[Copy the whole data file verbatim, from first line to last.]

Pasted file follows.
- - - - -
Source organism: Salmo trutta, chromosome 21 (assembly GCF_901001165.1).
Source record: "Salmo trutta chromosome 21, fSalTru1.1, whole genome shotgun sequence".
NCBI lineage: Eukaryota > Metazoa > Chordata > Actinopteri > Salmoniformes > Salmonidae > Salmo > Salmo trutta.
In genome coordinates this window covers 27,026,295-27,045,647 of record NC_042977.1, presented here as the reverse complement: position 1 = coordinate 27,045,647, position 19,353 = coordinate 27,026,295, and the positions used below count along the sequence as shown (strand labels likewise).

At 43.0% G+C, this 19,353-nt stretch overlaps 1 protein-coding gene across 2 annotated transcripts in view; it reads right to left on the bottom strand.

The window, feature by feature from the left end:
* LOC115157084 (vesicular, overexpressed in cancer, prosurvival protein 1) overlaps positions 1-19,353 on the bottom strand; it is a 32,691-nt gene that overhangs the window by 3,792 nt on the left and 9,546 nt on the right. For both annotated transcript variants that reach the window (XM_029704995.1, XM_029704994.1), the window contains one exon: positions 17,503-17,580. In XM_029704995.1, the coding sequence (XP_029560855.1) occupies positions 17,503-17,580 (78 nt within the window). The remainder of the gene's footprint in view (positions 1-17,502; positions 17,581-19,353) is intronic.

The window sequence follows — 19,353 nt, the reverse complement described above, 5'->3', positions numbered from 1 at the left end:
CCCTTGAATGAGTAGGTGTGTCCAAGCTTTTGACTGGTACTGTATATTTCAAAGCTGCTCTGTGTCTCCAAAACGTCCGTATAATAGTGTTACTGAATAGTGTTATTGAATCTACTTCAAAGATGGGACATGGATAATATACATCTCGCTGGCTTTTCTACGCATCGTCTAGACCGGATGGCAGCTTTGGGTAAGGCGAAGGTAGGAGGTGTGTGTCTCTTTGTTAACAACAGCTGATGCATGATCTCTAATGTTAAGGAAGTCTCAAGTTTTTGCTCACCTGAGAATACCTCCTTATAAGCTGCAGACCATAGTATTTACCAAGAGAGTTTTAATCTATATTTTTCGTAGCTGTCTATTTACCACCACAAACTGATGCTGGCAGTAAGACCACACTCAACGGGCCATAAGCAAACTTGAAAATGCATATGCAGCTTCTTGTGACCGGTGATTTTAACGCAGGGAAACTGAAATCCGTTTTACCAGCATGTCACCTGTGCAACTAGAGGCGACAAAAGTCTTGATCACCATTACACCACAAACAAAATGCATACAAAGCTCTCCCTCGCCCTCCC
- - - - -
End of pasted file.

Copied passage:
Source organism: Salmo trutta, chromosome 21 (assembly GCF_901001165.1).
Source record: "Salmo trutta chromosome 21, fSalTru1.1, whole genome shotgun sequence".
NCBI lineage: Eukaryota > Metazoa > Chordata > Actinopteri > Salmoniformes > Salmonidae > Salmo > Salmo trutta.
In genome coordinates this window covers 27,026,295-27,045,647 of record NC_042977.1, presented here as the reverse complement: position 1 = coordinate 27,045,647, position 19,353 = coordinate 27,026,295, and the positions used below count along the sequence as shown (strand labels likewise).

At 43.0% G+C, this 19,353-nt stretch overlaps 1 protein-coding gene across 2 annotated transcripts in view; it reads right to left on the bottom strand.

The window, feature by feature from the left end:
* LOC115157084 (vesicular, overexpressed in cancer, prosurvival protein 1) overlaps positions 1-19,353 on the bottom strand; it is a 32,691-nt gene that overhangs the window by 3,792 nt on the left and 9,546 nt on the right. For both annotated transcript variants that reach the window (XM_029704995.1, XM_029704994.1), the window contains one exon: positions 17,503-17,580. In XM_029704995.1, the coding sequence (XP_029560855.1) occupies positions 17,503-17,580 (78 nt within the window). The remainder of the gene's footprint in view (positions 1-17,502; positions 17,581-19,353) is intronic.

The window sequence follows — 19,353 nt, the reverse complement described above, 5'->3', positions numbered from 1 at the left end:
CCCTTGAATGAGTAGGTGTGTCCAAGCTTTTGACTGGTACTGTATATTTCAAAGCTGCTCTGTGTCTCCAAAACGTCCGTATAATAGTGTTACTGAATAGTGTTATTGAATCTACTTCAAAGATGGGACATGGATAATATACATCTCGCTGGCTTTTCTACGCATCGTCTAGACCGGATGGCAGCTTTGGGTAAGGCGAAGGTAGGAGGTGTGTGTCTCTTTGTTAACAACAGCTGATGCATGATCTCTAATGTTAAGGAAGTCTCAAGTTTTTGCTCACCTGAGAATACCTCCTTATAAGCTGCAGACCATAGTATTTACCAAGAGAGTTTTAATCTATATTTTTCGTAGCTGTCTATTTACCACCACAAACTGATGCTGGCAGTAAGACCACACTCAACGGGCCATAAGCAAACTTGAAAATGCATATGCAGCTTCTTGTGACCGGTGATTTTAACGCAGGGAAACTGAAATCCGTTTTACCAGCATGTCACCTGTGCAACTAGAGGCGACAAAAGTCTTGATCACCATTACACCACAAACAAAATGCATACAAAGCTCTCCCTCGCCCTCCC